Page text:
First, you could ask for mercy. Ms. Amos tried that. She argued that she had produced at least enough documentation for the Court to estimate her NOLs. Judge Urda agreed that the Court could do that in certain cases—kind of like a Cohan rule for NOLs—but this was not such a case: “Given the dearth of evidence in this case, we have no basis upon which to make an estimate and, therefore, decline to do so.” Op. at 9, note 7.
Second, you could point the finger at the IRS and say your lack of records was its fault because it had previously agreed to the tax position now being disallowed. That’s called “estoppel.” Ms. Amos tried that too. She pointed to the no-change letter regarding her 2000 return and said that estopped the IRS from now disallowing the 2014 and 2015 NOLs carryforwards since the IRS had not disallowed the 2000 Carryforwards.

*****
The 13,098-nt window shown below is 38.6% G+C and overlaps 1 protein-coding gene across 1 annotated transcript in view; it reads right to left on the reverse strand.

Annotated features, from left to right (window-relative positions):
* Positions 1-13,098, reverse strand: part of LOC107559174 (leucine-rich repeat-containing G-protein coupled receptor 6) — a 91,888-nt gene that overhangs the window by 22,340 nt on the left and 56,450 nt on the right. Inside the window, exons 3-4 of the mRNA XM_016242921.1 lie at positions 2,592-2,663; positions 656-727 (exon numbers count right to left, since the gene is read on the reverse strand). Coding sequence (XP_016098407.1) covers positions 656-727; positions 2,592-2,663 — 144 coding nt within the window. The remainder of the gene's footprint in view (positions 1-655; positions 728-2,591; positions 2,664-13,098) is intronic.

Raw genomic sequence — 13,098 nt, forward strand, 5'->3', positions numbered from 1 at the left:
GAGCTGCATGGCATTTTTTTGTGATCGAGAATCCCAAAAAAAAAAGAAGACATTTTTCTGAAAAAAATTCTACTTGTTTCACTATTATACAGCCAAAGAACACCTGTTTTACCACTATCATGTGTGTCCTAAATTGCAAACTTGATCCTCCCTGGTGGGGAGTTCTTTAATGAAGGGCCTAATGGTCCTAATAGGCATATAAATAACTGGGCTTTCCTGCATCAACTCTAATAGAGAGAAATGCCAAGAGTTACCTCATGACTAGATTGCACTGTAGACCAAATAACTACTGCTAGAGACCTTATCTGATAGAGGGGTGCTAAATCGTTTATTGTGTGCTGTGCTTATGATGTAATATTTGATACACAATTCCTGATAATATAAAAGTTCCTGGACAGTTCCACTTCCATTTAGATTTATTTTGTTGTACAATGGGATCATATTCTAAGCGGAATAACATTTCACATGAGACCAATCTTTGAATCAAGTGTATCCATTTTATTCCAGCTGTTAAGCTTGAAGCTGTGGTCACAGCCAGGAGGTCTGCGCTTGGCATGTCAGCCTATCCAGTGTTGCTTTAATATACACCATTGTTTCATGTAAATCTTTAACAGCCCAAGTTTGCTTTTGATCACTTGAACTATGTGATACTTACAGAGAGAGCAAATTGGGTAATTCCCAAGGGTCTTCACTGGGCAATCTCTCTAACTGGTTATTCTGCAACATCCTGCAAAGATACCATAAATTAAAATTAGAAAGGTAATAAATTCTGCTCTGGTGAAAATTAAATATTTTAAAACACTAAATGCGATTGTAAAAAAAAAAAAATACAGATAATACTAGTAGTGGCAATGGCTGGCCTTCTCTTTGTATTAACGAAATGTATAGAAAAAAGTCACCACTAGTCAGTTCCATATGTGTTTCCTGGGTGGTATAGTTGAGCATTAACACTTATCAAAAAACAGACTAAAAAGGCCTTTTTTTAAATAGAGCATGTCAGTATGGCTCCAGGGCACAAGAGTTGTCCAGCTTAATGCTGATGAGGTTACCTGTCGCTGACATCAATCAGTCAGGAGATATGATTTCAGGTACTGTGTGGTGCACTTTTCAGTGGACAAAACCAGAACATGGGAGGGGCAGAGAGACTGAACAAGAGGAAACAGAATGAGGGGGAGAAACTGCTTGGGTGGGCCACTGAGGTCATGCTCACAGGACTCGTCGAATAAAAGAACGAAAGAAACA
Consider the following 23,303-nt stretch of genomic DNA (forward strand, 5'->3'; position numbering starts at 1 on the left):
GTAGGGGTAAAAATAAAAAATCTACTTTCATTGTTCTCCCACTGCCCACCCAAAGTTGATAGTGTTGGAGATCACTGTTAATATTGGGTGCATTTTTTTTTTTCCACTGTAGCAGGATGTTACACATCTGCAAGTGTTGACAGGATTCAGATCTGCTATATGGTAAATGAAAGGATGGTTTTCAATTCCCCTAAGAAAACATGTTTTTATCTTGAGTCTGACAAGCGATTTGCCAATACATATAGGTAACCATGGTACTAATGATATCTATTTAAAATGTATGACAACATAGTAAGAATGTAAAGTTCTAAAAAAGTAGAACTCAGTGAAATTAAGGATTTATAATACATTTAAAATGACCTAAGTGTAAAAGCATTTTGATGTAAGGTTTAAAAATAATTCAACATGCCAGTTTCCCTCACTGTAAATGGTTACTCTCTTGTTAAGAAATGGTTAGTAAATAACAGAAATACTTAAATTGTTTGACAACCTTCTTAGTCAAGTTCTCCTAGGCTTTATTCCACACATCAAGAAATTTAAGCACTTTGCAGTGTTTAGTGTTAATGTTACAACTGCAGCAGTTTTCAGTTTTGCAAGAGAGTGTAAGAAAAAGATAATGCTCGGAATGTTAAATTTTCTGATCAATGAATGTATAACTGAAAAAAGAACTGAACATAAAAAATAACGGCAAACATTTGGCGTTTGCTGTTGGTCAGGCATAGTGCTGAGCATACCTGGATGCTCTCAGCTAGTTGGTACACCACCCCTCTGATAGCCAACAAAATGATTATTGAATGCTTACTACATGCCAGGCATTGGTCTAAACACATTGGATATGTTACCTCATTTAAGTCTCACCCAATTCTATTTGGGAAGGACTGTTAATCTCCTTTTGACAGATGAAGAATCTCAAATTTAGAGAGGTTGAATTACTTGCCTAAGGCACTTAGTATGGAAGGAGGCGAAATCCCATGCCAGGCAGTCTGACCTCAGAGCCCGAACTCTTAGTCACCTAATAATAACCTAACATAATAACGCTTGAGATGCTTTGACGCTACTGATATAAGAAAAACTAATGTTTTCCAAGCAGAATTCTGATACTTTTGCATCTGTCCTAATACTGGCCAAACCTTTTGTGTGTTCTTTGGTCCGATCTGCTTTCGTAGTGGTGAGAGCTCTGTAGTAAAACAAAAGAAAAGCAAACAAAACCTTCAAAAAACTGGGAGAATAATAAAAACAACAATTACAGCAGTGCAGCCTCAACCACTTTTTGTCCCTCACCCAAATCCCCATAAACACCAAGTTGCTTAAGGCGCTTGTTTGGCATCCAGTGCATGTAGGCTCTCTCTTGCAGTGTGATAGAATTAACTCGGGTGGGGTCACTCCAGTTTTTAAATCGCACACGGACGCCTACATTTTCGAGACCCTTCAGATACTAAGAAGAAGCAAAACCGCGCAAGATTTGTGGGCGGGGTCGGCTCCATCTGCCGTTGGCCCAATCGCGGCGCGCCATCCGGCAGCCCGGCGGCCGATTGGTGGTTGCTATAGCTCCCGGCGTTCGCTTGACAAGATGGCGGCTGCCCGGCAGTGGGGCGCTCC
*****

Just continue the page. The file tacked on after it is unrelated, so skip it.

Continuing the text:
Nope. Judge Urda rejects that argument, primarily because Ms. Amos’ attorney only raised that issue at the last minute and was therefore (ironically enough) estopped from raising estoppel. But Judge Urda notes that even if the argument had been properly raised, he would still reject it because “the IRS’s prior allowance of a deduction does not bind the agency with respect to other years.” Op. at 8, note 6. And each year stands alone. So the IRS’s failure to contest the NOL carryforward in 2000 when it issued the no change letter did not prevent it from challenging it in 2014 and 2015. Sure, if the IRS had challenged the NOLs during an audit and had lost on the issue, that would preclude (not estopp) any further debate on the issue. But the legitimacy of these NOLs had never been tested before. I would further observe that Ms. Amos was hardly in a position to claim surprise or prejudice (part of what creates estoppel). Both she and the IRS had expressly reserved the NOL issue in the 2009 stipulated decision. Op. at 4, note 5